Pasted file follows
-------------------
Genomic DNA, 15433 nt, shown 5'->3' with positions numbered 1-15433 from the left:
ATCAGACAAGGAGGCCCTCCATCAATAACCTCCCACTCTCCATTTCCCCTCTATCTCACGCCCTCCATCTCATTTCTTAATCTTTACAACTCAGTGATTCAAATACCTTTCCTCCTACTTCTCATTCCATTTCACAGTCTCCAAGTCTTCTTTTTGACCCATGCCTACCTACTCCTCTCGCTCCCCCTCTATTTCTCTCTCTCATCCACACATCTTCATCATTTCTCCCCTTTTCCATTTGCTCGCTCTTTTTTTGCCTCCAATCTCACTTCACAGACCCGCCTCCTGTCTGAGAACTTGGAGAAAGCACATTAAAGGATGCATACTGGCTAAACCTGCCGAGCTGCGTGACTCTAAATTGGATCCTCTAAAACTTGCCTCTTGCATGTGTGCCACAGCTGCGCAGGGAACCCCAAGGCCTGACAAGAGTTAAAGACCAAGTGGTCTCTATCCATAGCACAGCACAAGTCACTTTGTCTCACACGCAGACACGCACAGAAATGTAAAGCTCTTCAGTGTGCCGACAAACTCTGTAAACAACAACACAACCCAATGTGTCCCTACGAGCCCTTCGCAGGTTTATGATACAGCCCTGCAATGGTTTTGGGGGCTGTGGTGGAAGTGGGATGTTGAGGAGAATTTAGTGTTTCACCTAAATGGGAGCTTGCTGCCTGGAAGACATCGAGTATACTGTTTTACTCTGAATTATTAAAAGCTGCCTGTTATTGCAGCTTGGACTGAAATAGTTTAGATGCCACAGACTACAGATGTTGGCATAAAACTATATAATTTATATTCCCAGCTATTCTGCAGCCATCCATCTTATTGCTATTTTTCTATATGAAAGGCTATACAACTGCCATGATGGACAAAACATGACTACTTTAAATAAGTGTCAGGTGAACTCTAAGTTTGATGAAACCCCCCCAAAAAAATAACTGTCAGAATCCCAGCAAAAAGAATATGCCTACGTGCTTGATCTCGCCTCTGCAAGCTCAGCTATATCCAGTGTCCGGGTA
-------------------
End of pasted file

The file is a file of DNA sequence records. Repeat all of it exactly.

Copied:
Genomic DNA, 15433 nt, shown 5'->3' with positions numbered 1-15433 from the left:
ATCAGACAAGGAGGCCCTCCATCAATAACCTCCCACTCTCCATTTCCCCTCTATCTCACGCCCTCCATCTCATTTCTTAATCTTTACAACTCAGTGATTCAAATACCTTTCCTCCTACTTCTCATTCCATTTCACAGTCTCCAAGTCTTCTTTTTGACCCATGCCTACCTACTCCTCTCGCTCCCCCTCTATTTCTCTCTCTCATCCACACATCTTCATCATTTCTCCCCTTTTCCATTTGCTCGCTCTTTTTTTGCCTCCAATCTCACTTCACAGACCCGCCTCCTGTCTGAGAACTTGGAGAAAGCACATTAAAGGATGCATACTGGCTAAACCTGCCGAGCTGCGTGACTCTAAATTGGATCCTCTAAAACTTGCCTCTTGCATGTGTGCCACAGCTGCGCAGGGAACCCCAAGGCCTGACAAGAGTTAAAGACCAAGTGGTCTCTATCCATAGCACAGCACAAGTCACTTTGTCTCACACGCAGACACGCACAGAAATGTAAAGCTCTTCAGTGTGCCGACAAACTCTGTAAACAACAACACAACCCAATGTGTCCCTACGAGCCCTTCGCAGGTTTATGATACAGCCCTGCAATGGTTTTGGGGGCTGTGGTGGAAGTGGGATGTTGAGGAGAATTTAGTGTTTCACCTAAATGGGAGCTTGCTGCCTGGAAGACATCGAGTATACTGTTTTACTCTGAATTATTAAAAGCTGCCTGTTATTGCAGCTTGGACTGAAATAGTTTAGATGCCACAGACTACAGATGTTGGCATAAAACTATATAATTTATATTCCCAGCTATTCTGCAGCCATCCATCTTATTGCTATTTTTCTATATGAAAGGCTATACAACTGCCATGATGGACAAAACATGACTACTTTAAATAAGTGTCAGGTGAACTCTAAGTTTGATGAAACCCCCCCAAAAAAATAACTGTCAGAATCCCAGCAAAAAGAATATGCCTACGTGCTTGATCTCGCCTCTGCAAGCTCAGCTATATCCAGTGTCCGGGTA